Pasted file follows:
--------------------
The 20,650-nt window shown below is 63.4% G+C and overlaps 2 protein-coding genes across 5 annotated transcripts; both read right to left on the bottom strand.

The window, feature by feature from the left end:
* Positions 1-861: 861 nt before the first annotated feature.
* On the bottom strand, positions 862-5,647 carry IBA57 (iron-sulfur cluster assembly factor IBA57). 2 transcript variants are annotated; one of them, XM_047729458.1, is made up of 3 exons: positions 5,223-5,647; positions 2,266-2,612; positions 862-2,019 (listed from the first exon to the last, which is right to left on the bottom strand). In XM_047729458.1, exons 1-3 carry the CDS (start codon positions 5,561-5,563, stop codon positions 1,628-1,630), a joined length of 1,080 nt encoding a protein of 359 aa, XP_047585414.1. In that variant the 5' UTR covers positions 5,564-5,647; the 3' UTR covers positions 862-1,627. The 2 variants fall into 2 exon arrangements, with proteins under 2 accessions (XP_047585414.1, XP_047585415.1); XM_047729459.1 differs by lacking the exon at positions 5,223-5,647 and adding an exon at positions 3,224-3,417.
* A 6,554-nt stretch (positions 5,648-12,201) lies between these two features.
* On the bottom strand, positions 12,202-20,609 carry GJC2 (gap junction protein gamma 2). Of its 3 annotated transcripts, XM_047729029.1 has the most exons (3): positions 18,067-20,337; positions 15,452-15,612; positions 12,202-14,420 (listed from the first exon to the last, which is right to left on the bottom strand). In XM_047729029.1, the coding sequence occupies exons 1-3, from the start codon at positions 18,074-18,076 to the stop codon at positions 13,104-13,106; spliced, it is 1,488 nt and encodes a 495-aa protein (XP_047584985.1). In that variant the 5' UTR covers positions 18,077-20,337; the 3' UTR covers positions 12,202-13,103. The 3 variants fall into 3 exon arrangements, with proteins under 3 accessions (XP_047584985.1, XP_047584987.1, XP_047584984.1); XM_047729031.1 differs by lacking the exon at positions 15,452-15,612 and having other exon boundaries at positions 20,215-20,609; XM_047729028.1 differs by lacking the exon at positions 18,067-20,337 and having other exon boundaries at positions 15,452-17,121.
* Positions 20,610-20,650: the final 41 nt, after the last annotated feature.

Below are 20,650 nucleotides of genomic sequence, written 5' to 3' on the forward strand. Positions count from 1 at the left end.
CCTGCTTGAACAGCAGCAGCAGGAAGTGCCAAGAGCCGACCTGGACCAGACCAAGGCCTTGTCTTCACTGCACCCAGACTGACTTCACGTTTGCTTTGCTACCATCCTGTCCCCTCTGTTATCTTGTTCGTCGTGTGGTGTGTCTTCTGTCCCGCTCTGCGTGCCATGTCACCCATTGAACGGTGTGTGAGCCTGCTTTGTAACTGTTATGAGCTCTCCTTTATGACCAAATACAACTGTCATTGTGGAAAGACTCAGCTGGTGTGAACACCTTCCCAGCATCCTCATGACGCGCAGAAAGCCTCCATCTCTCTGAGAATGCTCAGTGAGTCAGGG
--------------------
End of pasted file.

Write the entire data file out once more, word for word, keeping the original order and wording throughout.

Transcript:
The 20,650-nt window shown below is 63.4% G+C and overlaps 2 protein-coding genes across 5 annotated transcripts; both read right to left on the bottom strand.

The window, feature by feature from the left end:
* Positions 1-861: 861 nt before the first annotated feature.
* On the bottom strand, positions 862-5,647 carry IBA57 (iron-sulfur cluster assembly factor IBA57). 2 transcript variants are annotated; one of them, XM_047729458.1, is made up of 3 exons: positions 5,223-5,647; positions 2,266-2,612; positions 862-2,019 (listed from the first exon to the last, which is right to left on the bottom strand). In XM_047729458.1, exons 1-3 carry the CDS (start codon positions 5,561-5,563, stop codon positions 1,628-1,630), a joined length of 1,080 nt encoding a protein of 359 aa, XP_047585414.1. In that variant the 5' UTR covers positions 5,564-5,647; the 3' UTR covers positions 862-1,627. The 2 variants fall into 2 exon arrangements, with proteins under 2 accessions (XP_047585414.1, XP_047585415.1); XM_047729459.1 differs by lacking the exon at positions 5,223-5,647 and adding an exon at positions 3,224-3,417.
* A 6,554-nt stretch (positions 5,648-12,201) lies between these two features.
* On the bottom strand, positions 12,202-20,609 carry GJC2 (gap junction protein gamma 2). Of its 3 annotated transcripts, XM_047729029.1 has the most exons (3): positions 18,067-20,337; positions 15,452-15,612; positions 12,202-14,420 (listed from the first exon to the last, which is right to left on the bottom strand). In XM_047729029.1, the coding sequence occupies exons 1-3, from the start codon at positions 18,074-18,076 to the stop codon at positions 13,104-13,106; spliced, it is 1,488 nt and encodes a 495-aa protein (XP_047584985.1). In that variant the 5' UTR covers positions 18,077-20,337; the 3' UTR covers positions 12,202-13,103. The 3 variants fall into 3 exon arrangements, with proteins under 3 accessions (XP_047584985.1, XP_047584987.1, XP_047584984.1); XM_047729031.1 differs by lacking the exon at positions 15,452-15,612 and having other exon boundaries at positions 20,215-20,609; XM_047729028.1 differs by lacking the exon at positions 18,067-20,337 and having other exon boundaries at positions 15,452-17,121.
* Positions 20,610-20,650: the final 41 nt, after the last annotated feature.

Below are 20,650 nucleotides of genomic sequence, written 5' to 3' on the forward strand. Positions count from 1 at the left end.
CCTGCTTGAACAGCAGCAGCAGGAAGTGCCAAGAGCCGACCTGGACCAGACCAAGGCCTTGTCTTCACTGCACCCAGACTGACTTCACGTTTGCTTTGCTACCATCCTGTCCCCTCTGTTATCTTGTTCGTCGTGTGGTGTGTCTTCTGTCCCGCTCTGCGTGCCATGTCACCCATTGAACGGTGTGTGAGCCTGCTTTGTAACTGTTATGAGCTCTCCTTTATGACCAAATACAACTGTCATTGTGGAAAGACTCAGCTGGTGTGAACACCTTCCCAGCATCCTCATGACGCGCAGAAAGCCTCCATCTCTCTGAGAATGCTCAGTGAGTCAGGG